Sirhan initially said that he did act alone, angry because of RFK’s sympathy for Israel. The surviving police evidence includes a notebook that police say belonged to Sirhan containing scrawled statements in Sirhan’s handwriting that read incendiary things such as “Robert F. Kennedy must be killed.” Now, Sirhan says he has no memory of committing the crime, but told the parole board that he takes responsibility for it and has remorse.
The police files opened 20 years after the murder, show that investigators believed that a fatal bullet hit RFK, from no more than 3 inches from his head, but witnesses say that Sirhan was never that close to Kennedy. Unlike JFK’s assassination, RFK was not shot from a marksman yards away. When Robert Kennedy went down, Sirhan was quickly grabbed by RFK supporters, even before he stopped shooting. Football player Rosie Grier even wrested the gun from Sirhan. Sirhan never eluded anyone. He was not chased down. The witness accounts saying that he never got within 3 inches of RFK seem credible, because eyes were on him fairly quickly.
However, a second man with a gun, a security guard who stood behind Kennedy that night, was hardly questioned. His gun was not tested by ballistics and he was not given a lie detector test. Furthermore, the guard gave conflicting statements to police about owning a .22 caliber pistol, similar to the one that killed RFK. Moreover, there was evidence that the LAPD questioned some of their own findings but did not want to make their doubts known for fear of contradicting their Chief Ed Davis, who declared it to be an “open and shut murder case.” For instance, a 1974 memo, regarding a photograph of a bullet taken from RFK’s body being compared to a test firing from Sirhan’s gun, reveals the comparison photo was not admitted into evidence because the very existence of the photo would subject the detectives to criticism.
Then, there’s the most famous figure in the conspiracy theory: the girl in the polka dot dress. That pursuit centered on the search for a young woman in a white polka-dot dress who became a key person in solving RFK’s murder. Fernando Faura a reporter for the Hollywood Citizen News writes, “Seconds after the shooting stopped, a young woman in a polka-dot dress ran out of the kitchen, past Sandra Serrano, a Kennedy campaign worker. The woman shouted, ‘We shot him, we shot him.’ Asked whom they shot, the woman replied, ‘Kennedy,’ and ran away. She has never been seen since.
While the conspiracy theories have always existed, a young RFK, Jr. distanced himself from them. In 1975, he said that his family did not want to have his father’s murder case reopened. “It’s a painful thing for my entire family to see this whole thing opened and we’re satisfied with what was found. I think they ought to drop it.” In 2018, we learned that Kennedy, Jr. had had a change of heart.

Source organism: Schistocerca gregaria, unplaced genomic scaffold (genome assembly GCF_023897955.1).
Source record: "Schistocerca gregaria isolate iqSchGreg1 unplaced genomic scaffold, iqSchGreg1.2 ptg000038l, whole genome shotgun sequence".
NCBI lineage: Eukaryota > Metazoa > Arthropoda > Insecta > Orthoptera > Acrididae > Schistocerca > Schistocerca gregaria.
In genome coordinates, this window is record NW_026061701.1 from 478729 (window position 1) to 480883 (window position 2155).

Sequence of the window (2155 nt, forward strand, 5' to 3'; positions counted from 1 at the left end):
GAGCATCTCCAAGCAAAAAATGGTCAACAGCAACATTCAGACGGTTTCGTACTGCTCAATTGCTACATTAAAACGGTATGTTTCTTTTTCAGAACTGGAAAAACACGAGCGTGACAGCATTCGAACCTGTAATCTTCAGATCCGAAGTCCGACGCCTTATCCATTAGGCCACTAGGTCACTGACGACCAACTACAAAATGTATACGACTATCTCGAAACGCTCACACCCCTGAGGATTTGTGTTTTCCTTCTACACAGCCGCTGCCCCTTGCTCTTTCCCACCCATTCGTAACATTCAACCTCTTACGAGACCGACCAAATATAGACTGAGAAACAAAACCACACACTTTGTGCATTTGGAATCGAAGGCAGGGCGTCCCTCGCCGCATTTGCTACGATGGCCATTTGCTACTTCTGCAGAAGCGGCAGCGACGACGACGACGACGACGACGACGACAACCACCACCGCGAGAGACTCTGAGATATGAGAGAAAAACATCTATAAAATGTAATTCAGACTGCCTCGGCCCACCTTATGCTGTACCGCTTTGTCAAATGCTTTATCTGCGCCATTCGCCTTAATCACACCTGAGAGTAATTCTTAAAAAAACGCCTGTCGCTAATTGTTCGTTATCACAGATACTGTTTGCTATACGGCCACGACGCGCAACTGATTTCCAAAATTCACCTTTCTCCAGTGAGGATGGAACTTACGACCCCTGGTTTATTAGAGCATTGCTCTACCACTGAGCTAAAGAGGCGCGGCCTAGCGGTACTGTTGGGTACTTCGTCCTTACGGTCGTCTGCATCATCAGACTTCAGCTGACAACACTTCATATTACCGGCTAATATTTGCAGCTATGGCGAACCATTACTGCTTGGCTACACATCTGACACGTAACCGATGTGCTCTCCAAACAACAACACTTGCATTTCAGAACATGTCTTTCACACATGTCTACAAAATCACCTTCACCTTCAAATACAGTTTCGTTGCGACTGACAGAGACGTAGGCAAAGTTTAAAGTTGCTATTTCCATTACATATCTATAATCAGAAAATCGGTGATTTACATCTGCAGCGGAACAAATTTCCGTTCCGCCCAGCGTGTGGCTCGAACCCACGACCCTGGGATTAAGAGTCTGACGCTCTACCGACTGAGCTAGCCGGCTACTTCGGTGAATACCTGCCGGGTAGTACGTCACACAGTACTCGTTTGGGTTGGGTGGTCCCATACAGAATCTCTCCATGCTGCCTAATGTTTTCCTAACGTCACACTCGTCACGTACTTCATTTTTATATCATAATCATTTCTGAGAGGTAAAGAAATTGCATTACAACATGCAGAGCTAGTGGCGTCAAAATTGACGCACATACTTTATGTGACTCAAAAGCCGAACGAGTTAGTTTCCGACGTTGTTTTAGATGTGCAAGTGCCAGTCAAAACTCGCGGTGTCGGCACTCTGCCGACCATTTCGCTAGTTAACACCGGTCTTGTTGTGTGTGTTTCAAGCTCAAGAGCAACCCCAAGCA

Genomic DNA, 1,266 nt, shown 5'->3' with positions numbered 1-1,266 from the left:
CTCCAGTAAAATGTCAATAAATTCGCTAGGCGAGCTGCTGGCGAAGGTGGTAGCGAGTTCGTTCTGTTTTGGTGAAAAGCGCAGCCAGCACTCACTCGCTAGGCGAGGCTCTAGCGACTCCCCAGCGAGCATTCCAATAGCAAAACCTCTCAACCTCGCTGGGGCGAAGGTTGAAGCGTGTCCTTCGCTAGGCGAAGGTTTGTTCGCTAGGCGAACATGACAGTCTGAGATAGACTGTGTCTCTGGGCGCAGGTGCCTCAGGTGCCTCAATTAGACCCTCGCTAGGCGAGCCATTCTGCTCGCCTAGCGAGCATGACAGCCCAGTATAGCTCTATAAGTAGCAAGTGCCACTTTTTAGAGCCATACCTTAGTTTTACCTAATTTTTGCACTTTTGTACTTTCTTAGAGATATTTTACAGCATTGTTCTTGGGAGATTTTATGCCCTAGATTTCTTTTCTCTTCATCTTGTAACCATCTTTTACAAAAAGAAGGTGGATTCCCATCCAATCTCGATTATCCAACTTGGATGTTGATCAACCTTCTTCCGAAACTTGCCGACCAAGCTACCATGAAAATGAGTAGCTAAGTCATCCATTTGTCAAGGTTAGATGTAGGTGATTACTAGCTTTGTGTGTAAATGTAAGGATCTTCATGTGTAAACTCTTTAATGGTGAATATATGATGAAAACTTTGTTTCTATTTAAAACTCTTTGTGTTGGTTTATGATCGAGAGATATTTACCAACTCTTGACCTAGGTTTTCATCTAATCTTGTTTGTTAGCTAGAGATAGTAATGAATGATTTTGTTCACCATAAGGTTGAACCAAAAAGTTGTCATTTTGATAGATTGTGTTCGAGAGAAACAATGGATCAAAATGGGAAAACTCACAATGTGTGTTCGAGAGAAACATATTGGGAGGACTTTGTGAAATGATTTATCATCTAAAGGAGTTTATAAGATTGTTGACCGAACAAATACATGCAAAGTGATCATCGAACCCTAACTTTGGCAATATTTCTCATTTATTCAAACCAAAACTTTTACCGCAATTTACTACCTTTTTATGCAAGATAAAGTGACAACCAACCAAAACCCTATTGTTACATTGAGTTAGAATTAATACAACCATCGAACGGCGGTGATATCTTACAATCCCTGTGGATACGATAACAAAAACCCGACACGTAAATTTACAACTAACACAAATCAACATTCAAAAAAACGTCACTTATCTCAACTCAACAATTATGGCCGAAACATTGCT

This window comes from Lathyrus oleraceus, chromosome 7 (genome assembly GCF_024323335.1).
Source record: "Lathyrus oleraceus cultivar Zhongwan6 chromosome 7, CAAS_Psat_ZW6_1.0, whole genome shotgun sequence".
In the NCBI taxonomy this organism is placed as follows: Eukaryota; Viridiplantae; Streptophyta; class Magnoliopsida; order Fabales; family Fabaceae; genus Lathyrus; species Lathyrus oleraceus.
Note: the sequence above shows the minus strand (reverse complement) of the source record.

Three years ago, Kennedy, Jr. told the Washington Post, that after conducting his own research, he now also believes there was a second gun and wants a new investigation. He also said that he visited Sirhan in December 2017. “I got to a place where I had to see Sirhan. I went there because I was curious and disturbed by what I had seen in the evidence.”
I am open to the idea of a second gunman and would be interested in having Kennedy, Jr. lay out all of the facts that swayed him, as he did in the Skakel matter. As for Sirhan, I do not think there is any question that he shot at Kennedy, whether he delivered the fatal bullet or not. He may not have been the only gunman, but he was one of them. Knowing this, should he be released? It’s true that at 77 years of age, he would no longer be a threat to the public While I wouldn’t want to see him rewarded with attention and talk show invitations, following his release, if there is more information he can disclose about the shooting, maybe he’ll be more inclined to share it, outside of prison.
There is little doubt that had Sirhan’s victim been less famous, he would have been out on the streets by now, the way the California prison system works. Therefore, to deny him parole again would only serve a punitive purpose, not a rehabilitative one. Still, when I recall the pictures of the fallen RFK and his pregnant wife at the Ambassador Hotel that night, I still feel a bit punitive. I want to know what RFK, Jr. believes happened and I’m open-minded. Yet, I also support RFK, Jr.’s six siblings Kerry Kennedy, Joseph P. Kennedy II, Courtney Kennedy, Christopher G. Kennedy, Maxwell T. Kennedy and Rory Kennedy.
“As children of Robert F. Kennedy, we are devastated that the man who murdered our father has been recommended for parole. Our father’s death is a very difficult matter for us to discuss publicly and for the past many decades we have declined to engage directly in the parole process.”
“Given today’s unexpected recommendation by the California parole board after 15 previous decisions to deny release, we feel compelled to make our position clear. We adamantly oppose the parole and release of Sirhan Sirhan and are shocked by a ruling that we believe ignores the standards for parole of a confessed, first-degree murderer in the state of California. Our father’s death impacted our family in ways that can never adequately be articulated and today’s decision by a two-member parole board has inflicted enormous additional pain.”